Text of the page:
Brave New Energy World
Is it possible to extract electricity from water? This question had been raised in one of our English classes in conjunction with our studies on the compatibility of economic and ecological necessities. Shortly before our well-deserved Easter holidays we followed an invitation to the RWE technology park in Essen. The heart of it is the fuel cell display centre. Two English-speaking guides informed us about the functioning of a fuel cell: It produces electricity from hydrogen and oxygen by converting chemical energy directly into electrical energy. During that process water and heat are produced. Furthermore, we learnt that there are different kinds of fuel cells: low temperature fuel cells (up to 200°C) and high temperature fuel cells (650°C to 1000°C).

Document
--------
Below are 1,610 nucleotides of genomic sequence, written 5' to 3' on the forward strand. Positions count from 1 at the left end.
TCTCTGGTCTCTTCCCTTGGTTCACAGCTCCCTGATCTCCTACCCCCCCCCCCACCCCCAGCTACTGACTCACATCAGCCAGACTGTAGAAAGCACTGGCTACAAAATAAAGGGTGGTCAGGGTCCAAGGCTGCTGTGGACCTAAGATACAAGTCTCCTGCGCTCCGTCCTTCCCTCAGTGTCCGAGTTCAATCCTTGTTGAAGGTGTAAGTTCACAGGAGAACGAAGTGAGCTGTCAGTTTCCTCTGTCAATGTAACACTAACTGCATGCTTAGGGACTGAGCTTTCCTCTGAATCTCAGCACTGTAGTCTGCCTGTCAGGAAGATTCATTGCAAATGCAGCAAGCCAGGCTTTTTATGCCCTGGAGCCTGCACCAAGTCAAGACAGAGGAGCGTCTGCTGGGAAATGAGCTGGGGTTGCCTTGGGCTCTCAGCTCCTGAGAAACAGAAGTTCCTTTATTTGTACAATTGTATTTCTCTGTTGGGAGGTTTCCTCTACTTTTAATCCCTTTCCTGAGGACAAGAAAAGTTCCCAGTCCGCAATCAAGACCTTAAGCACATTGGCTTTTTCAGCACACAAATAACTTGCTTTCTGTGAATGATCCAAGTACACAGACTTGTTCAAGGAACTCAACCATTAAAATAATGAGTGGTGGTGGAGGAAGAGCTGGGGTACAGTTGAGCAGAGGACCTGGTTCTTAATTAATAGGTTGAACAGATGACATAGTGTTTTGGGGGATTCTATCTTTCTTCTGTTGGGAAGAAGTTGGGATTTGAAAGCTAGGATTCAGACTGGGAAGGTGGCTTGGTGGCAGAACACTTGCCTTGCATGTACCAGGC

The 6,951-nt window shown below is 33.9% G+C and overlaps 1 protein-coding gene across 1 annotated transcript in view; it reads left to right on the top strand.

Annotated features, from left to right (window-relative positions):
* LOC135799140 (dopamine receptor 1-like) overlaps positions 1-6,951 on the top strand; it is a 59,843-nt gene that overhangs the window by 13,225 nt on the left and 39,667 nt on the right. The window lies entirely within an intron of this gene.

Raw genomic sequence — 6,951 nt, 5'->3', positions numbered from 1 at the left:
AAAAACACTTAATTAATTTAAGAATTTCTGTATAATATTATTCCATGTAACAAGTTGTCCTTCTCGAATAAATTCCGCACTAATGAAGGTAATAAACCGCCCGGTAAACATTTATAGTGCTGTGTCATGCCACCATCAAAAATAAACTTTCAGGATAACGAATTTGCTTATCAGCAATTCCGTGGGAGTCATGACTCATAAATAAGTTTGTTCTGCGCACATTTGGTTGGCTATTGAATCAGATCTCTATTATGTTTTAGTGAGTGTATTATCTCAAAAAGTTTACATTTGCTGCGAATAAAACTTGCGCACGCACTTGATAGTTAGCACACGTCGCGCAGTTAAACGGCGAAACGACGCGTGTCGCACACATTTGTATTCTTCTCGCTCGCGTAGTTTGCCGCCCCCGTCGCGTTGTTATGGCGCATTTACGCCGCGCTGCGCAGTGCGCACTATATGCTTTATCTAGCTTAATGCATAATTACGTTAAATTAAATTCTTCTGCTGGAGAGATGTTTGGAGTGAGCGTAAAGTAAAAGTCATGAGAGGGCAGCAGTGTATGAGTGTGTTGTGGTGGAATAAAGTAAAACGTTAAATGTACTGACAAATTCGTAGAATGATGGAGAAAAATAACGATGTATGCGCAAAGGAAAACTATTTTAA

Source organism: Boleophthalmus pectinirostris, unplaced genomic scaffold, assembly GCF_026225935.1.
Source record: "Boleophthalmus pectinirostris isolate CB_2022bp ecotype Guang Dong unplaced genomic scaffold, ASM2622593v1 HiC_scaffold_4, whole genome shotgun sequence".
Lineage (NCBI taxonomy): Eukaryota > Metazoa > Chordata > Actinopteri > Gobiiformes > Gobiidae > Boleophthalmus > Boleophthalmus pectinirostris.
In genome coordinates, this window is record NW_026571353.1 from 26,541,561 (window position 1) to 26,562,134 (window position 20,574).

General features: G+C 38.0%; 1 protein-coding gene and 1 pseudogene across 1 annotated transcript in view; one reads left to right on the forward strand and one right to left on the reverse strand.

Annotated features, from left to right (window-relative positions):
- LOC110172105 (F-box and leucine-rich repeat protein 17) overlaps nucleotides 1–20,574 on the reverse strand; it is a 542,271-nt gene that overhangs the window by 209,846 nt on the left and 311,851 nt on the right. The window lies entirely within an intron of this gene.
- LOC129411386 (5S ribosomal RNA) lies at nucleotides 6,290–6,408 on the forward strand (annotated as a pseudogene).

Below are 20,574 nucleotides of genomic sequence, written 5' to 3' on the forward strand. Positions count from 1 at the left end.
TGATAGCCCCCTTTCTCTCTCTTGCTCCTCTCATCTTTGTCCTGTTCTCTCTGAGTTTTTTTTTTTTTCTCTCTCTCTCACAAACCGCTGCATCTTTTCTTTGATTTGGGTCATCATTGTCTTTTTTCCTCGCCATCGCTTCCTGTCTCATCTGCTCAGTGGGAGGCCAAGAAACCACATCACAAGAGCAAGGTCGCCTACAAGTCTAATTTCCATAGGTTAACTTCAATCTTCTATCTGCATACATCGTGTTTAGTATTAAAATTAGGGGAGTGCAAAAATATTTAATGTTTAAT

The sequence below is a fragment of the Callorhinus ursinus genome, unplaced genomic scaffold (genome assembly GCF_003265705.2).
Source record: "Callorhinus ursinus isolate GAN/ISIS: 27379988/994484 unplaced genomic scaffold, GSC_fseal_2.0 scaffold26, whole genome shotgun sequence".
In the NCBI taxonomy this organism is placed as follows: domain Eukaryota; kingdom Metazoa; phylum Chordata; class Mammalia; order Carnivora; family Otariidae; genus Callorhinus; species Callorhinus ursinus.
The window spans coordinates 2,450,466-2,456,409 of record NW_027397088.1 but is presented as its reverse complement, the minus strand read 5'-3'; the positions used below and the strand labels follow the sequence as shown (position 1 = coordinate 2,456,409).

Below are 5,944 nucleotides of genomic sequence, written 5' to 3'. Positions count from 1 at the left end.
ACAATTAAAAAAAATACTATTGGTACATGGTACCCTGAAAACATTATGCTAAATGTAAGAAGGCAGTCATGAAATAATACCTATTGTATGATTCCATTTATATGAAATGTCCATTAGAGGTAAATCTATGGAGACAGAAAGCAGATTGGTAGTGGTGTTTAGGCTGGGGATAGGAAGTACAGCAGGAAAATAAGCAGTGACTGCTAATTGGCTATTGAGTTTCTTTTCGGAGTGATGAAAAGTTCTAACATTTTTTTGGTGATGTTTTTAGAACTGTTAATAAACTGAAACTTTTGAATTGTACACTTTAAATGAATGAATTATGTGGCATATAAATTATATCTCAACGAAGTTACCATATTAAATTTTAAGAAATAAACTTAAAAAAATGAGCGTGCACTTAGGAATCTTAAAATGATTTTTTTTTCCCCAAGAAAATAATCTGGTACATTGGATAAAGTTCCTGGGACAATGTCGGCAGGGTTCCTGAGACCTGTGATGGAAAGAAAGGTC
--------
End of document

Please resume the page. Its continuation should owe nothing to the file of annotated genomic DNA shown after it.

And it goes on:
This technology whose roots go back to 1839 has many advantages. On the one hand, it is highly efficient and environmentally friendly. On the other hand, this form of energy can be used nearly everywhere, even in such small electrical devices as mobile telephones.
Disadvantages seem to be the high production cost of such a fuel cell and the fact that energy is needed to isolate hydrogen.
In future, every household will perhaps have its own little fuel cell which produces electricity and heat. The cars we drive will emit only small amounts of water instead of harmful exhaust fumes like carbon dioxide, etc.
At the end of the tour we felt that we all had been excellently informed about the vast potential of this new energy form and our teacher, Mr Ebbers, received a fuel cell model for further instructions at school.
After a delicious meal in a well-known fast-food restaurant we went back to Bocholt. (Marcel Drunagel)